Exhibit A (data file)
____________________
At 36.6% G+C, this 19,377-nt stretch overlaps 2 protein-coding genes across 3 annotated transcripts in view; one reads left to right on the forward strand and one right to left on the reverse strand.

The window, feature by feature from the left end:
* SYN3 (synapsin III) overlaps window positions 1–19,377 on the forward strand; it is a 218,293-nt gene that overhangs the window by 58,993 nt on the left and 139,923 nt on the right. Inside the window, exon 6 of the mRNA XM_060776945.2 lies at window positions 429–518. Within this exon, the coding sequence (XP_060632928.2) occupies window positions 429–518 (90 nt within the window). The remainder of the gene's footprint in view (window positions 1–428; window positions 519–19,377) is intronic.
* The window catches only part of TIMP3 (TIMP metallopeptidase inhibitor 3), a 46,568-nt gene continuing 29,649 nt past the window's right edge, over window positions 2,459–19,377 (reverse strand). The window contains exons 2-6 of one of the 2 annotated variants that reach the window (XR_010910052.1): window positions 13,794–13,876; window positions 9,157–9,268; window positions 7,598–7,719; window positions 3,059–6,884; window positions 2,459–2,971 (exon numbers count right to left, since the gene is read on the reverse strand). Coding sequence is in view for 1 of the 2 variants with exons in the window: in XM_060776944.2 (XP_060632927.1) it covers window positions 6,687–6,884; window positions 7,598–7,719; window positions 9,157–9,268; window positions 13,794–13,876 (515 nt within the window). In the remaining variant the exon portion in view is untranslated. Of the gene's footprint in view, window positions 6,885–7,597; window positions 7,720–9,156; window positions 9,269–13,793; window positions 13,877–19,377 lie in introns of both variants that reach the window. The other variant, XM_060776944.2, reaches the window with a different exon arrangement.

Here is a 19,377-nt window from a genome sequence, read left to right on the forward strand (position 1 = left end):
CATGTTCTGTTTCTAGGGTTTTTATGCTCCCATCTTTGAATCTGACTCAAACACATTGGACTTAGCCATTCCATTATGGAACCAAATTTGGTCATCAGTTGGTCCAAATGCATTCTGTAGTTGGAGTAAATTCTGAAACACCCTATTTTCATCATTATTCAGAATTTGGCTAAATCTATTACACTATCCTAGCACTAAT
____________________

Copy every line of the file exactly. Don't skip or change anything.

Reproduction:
At 36.6% G+C, this 19,377-nt stretch overlaps 2 protein-coding genes across 3 annotated transcripts in view; one reads left to right on the forward strand and one right to left on the reverse strand.

The window, feature by feature from the left end:
* SYN3 (synapsin III) overlaps window positions 1–19,377 on the forward strand; it is a 218,293-nt gene that overhangs the window by 58,993 nt on the left and 139,923 nt on the right. Inside the window, exon 6 of the mRNA XM_060776945.2 lies at window positions 429–518. Within this exon, the coding sequence (XP_060632928.2) occupies window positions 429–518 (90 nt within the window). The remainder of the gene's footprint in view (window positions 1–428; window positions 519–19,377) is intronic.
* The window catches only part of TIMP3 (TIMP metallopeptidase inhibitor 3), a 46,568-nt gene continuing 29,649 nt past the window's right edge, over window positions 2,459–19,377 (reverse strand). The window contains exons 2-6 of one of the 2 annotated variants that reach the window (XR_010910052.1): window positions 13,794–13,876; window positions 9,157–9,268; window positions 7,598–7,719; window positions 3,059–6,884; window positions 2,459–2,971 (exon numbers count right to left, since the gene is read on the reverse strand). Coding sequence is in view for 1 of the 2 variants with exons in the window: in XM_060776944.2 (XP_060632927.1) it covers window positions 6,687–6,884; window positions 7,598–7,719; window positions 9,157–9,268; window positions 13,794–13,876 (515 nt within the window). In the remaining variant the exon portion in view is untranslated. Of the gene's footprint in view, window positions 6,885–7,597; window positions 7,720–9,156; window positions 9,269–13,793; window positions 13,877–19,377 lie in introns of both variants that reach the window. The other variant, XM_060776944.2, reaches the window with a different exon arrangement.

Here is a 19,377-nt window from a genome sequence, read left to right on the forward strand (position 1 = left end):
CATGTTCTGTTTCTAGGGTTTTTATGCTCCCATCTTTGAATCTGACTCAAACACATTGGACTTAGCCATTCCATTATGGAACCAAATTTGGTCATCAGTTGGTCCAAATGCATTCTGTAGTTGGAGTAAATTCTGAAACACCCTATTTTCATCATTATTCAGAATTTGGCTAAATCTATTACACTATCCTAGCACTAAT